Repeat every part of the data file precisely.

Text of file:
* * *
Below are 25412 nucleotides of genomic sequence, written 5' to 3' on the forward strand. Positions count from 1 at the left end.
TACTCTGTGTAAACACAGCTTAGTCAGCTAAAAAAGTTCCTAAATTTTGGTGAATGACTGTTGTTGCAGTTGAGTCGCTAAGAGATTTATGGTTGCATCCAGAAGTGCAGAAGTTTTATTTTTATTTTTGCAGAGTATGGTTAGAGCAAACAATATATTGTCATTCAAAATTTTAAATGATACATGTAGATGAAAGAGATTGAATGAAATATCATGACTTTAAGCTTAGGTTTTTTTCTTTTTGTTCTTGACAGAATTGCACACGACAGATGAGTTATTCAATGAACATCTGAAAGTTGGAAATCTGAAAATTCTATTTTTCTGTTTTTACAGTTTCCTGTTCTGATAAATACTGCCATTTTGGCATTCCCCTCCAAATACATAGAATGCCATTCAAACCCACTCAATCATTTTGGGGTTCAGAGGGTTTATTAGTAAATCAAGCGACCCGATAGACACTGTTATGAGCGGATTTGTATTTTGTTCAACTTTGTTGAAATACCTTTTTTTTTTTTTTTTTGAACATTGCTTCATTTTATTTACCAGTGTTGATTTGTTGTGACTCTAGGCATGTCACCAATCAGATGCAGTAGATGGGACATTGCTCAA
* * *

Below are 25412 nucleotides of genomic sequence, written 5' to 3' on the forward strand. Positions count from 1 at the left end.
TACTCTGTGTAAACACAGCTTAGTCAGCTAAAAAAGTTCCTAAATTTTGGTGAATGACTGTTGTTGCAGTTGAGTCGCTAAGAGATTTATGGTTGCATCCAGAAGTGCAGAAGTTTTATTTTTATTTTTGCAGAGTATGGTTAGAGCAAACAATATATTGTCATTCAAAATTTTAAATGATACATGTAGATGAAAGAGATTGAATGAAATATCATGACTTTAAGCTTAGGTTTTTTTCTTTTTGTTCTTGACAGAATTGCACACGACAGATGAGTTATTCAATGAACATCTGAAAGTTGGAAATCTGAAAATTCTATTTTTCTGTTTTTACAGTTTCCTGTTCTGATAAATACTGCCATTTTGGCATTCCCCTCCAAATACATAGAATGCCATTCAAACCCACTCAATCATTTTGGGGTTCAGAGGGTTTATTAGTAAATCAAGCGACCCGATAGACACTGTTATGAGCGGATTTGTATTTTGTTCAACTTTGTTGAAATACCTTTTTTTTTTTTTTTTTGAACATTGCTTCATTTTATTTACCAGTGTTGATTTGTTGTGACTCTAGGCATGTCACCAATCAGATGCAGTAGATGGGACATTGCTCAA